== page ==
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New Films and Festival Excitement

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The Sarasota Film Festival begins April 9, but you don’t need to wait until then to take a sneak peek at some promising new features and a powerful documentary. At 7 p.m. March 20, an organization called Universal Film Focus is presenting a premiere screening of the comedy Expecting Mary at the Historic Asolo Theater […]

March 12, 2010


The Sarasota Film Festival begins April 9, but you don’t need to wait until then to take a sneak peek at some promising new features and a powerful documentary.

At 7 p.m. March 20, an organization called Universal Film Focus is presenting a premiere screening of the comedy Expecting Mary at the Historic Asolo Theater in the Ringling Museum visitors’ center.

Elliott Gould, Lainie Kazan, Cloris Leachman, Cybill Shepherd, rocker Gene Simmons and Della Reese are featured in this story of a young girl who learns about love and family in an unlikely place—a run-down trailer park. Starring in the title role is Olesya Rulin, well-known to teenagers through her appearances in the first three High School Musical movies. Rulin will be attending the screening. Tickets are $25.

But if you’re a real film buff who can handle not one but several movies on March 20, you might consider being part of the Film Forecast Focus Group.

From 9 a.m. until 4 p.m. at the Historic Asolo, up to 50 people will have the chance to play movie critic and share their opinions of three films with industry representatives. The titles aren’t being announced ahead of time, so viewers won’t be influenced if they read about the productions on the Internet. “We want people to come in without any preconceptions or expectations,” says Craig Prater, who is helping coordinate the event for Universal Film Focus.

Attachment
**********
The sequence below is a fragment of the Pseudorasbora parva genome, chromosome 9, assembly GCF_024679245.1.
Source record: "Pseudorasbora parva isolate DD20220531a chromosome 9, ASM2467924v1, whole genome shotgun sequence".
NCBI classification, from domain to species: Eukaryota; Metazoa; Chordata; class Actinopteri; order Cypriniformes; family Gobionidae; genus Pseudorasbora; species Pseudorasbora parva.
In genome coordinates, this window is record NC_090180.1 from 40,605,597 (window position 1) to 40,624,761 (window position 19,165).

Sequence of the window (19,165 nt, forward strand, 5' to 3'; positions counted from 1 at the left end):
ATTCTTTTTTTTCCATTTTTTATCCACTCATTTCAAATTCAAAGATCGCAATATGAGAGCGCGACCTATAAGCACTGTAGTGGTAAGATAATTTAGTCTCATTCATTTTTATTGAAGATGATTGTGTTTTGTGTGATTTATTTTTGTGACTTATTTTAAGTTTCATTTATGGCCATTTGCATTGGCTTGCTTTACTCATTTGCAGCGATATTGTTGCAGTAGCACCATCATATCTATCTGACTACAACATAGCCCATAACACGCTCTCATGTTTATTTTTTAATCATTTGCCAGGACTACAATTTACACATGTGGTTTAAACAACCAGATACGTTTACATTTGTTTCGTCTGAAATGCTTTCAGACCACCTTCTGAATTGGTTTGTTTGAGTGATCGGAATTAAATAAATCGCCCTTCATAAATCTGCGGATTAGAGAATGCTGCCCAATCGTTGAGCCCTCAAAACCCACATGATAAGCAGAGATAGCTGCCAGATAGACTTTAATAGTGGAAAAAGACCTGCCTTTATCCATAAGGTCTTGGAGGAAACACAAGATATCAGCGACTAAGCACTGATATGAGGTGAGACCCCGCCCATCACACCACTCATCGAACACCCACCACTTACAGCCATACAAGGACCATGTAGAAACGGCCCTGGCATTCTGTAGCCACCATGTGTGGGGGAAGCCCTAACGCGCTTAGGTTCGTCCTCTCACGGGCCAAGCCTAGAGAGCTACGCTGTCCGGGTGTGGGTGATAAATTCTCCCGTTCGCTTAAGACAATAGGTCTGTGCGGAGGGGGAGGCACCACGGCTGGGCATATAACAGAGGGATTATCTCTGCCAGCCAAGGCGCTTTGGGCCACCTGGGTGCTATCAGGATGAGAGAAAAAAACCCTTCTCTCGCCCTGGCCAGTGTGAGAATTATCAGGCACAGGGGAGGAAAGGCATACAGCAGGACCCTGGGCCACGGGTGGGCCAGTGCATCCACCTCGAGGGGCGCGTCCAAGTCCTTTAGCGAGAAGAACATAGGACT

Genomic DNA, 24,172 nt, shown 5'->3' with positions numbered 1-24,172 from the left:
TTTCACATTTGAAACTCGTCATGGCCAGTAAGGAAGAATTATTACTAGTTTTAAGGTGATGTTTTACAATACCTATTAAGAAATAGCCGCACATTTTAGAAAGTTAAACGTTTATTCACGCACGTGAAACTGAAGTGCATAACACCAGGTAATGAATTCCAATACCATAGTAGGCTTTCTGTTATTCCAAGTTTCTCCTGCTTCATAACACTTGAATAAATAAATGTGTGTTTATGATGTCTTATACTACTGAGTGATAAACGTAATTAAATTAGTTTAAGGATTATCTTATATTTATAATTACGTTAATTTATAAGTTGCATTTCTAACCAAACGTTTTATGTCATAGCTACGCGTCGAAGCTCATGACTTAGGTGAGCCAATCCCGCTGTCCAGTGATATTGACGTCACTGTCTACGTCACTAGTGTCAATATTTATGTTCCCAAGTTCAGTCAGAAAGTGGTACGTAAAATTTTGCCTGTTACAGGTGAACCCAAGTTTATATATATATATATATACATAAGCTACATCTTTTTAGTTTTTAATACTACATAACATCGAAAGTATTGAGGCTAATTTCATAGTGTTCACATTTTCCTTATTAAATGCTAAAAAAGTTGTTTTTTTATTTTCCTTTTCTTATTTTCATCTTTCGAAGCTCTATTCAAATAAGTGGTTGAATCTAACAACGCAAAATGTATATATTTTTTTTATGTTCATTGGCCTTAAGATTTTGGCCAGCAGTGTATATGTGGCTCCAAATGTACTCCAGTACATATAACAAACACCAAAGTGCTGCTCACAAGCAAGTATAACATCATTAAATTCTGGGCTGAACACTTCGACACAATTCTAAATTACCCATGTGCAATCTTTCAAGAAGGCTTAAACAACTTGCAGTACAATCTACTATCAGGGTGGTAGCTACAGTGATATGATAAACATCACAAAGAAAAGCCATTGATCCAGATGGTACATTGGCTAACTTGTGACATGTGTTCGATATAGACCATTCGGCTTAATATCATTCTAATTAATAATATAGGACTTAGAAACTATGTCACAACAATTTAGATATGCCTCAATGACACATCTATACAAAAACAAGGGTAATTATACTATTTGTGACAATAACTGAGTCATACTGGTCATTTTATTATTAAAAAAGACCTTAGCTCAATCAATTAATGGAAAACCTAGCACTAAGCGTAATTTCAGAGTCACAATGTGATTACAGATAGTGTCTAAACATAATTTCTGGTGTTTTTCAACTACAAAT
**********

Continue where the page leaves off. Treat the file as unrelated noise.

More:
But he did say the first film is a comedic drama starring two well-known actors “and the grandson of a Hollywood icon.” The film didn’t get a theatrical release and is going straight to video. “The audience reaction will help the filmmakers determine how they’re going to promote it,” Prater says.

The second film is a 15-minute short. “The filmmakers are raising funds to turn it into a feature film,” Prater says. “The audience reaction will help them determine whether it has the potential to be a full-length film.”

The final film is a “heavy-duty documentary” about child rape in Africa, according to Prater. He says the central figure was featured on the CNN “Heroes” show at the end of the year. According to my research, that would be Betty Makoni, a Zimbabwe native who founded the Girl Child Network, which helps victims of sexual abuse.

How do you know you’re the target audience for this focus group? The group’s promotional material has some clever tips:

-Must have the ability to loll the day away watching films

-Must be able to lift 32 oz. of soda and the occasional 64 oz. of popcorn

-Opinions are required. If you have no opinions, please do not apply.

Tickets to the Film Forecast Focus Group are $200. The ticket includes admission to the three afternoon movies and the screening of Expecting Mary, a mid-day lunch and an evening reception with visiting filmmakers. For information about the daytime and evening events, go to universalfilmfocus.com, or call (702) 982-0587.

Enthusiastic reaction to Ringling Festival.

Audience members at the Ringling International Arts Festival announcement this week were so excited that they immediately begin filling out their ticket orders in the lobby of the Ringling visitors’ pavilion.

Couples were in animated discussions about how many performances they could fit in –an evening of dance with Mikhail Baryshnikov, the world premiere of a play by Pulitzer Prize-winner Nilo Cruz, and perhaps a puppet show from the Czech Republic and a concert of Bach and Philip Glass by violinist Tim Fain.

The scene reminded me of the glory days of the Van Wezel 20 years ago. Back then, managing director and consummate showman Curt Haug convinced patrons that they needed to fill out their order forms as soon as they arrived in the mail. And hundreds of people did. The traffic at the main post office was so heavy that extra workers were stationed at the curb to pick up the forms as motorists drove by and rolled down their windows. Haug even arranged for a jazz band to play at the post office entrance.

It’s nice to see that the Ringling festival seems to be generating a similar amount of enthusiasm.